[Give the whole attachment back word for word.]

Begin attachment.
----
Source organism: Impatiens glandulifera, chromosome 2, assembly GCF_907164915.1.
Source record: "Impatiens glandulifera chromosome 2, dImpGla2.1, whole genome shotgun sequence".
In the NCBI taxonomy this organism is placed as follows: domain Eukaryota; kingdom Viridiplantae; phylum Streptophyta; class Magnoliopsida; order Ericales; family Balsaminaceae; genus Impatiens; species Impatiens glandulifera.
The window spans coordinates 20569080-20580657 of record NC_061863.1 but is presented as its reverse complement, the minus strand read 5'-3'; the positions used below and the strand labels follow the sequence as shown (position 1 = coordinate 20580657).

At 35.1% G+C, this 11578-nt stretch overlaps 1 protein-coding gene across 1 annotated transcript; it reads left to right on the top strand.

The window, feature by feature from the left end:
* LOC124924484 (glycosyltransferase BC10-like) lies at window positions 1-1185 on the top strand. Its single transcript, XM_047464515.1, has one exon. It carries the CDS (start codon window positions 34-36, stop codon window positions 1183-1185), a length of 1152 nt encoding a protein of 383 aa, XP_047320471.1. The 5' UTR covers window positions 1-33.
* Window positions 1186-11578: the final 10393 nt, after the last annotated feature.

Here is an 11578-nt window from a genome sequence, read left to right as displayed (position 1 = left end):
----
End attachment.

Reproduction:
Source organism: Impatiens glandulifera, chromosome 2, assembly GCF_907164915.1.
Source record: "Impatiens glandulifera chromosome 2, dImpGla2.1, whole genome shotgun sequence".
In the NCBI taxonomy this organism is placed as follows: domain Eukaryota; kingdom Viridiplantae; phylum Streptophyta; class Magnoliopsida; order Ericales; family Balsaminaceae; genus Impatiens; species Impatiens glandulifera.
The window spans coordinates 20569080-20580657 of record NC_061863.1 but is presented as its reverse complement, the minus strand read 5'-3'; the positions used below and the strand labels follow the sequence as shown (position 1 = coordinate 20580657).

At 35.1% G+C, this 11578-nt stretch overlaps 1 protein-coding gene across 1 annotated transcript; it reads left to right on the top strand.

The window, feature by feature from the left end:
* LOC124924484 (glycosyltransferase BC10-like) lies at window positions 1-1185 on the top strand. Its single transcript, XM_047464515.1, has one exon. It carries the CDS (start codon window positions 34-36, stop codon window positions 1183-1185), a length of 1152 nt encoding a protein of 383 aa, XP_047320471.1. The 5' UTR covers window positions 1-33.
* Window positions 1186-11578: the final 10393 nt, after the last annotated feature.

Here is an 11578-nt window from a genome sequence, read left to right as displayed (position 1 = left end):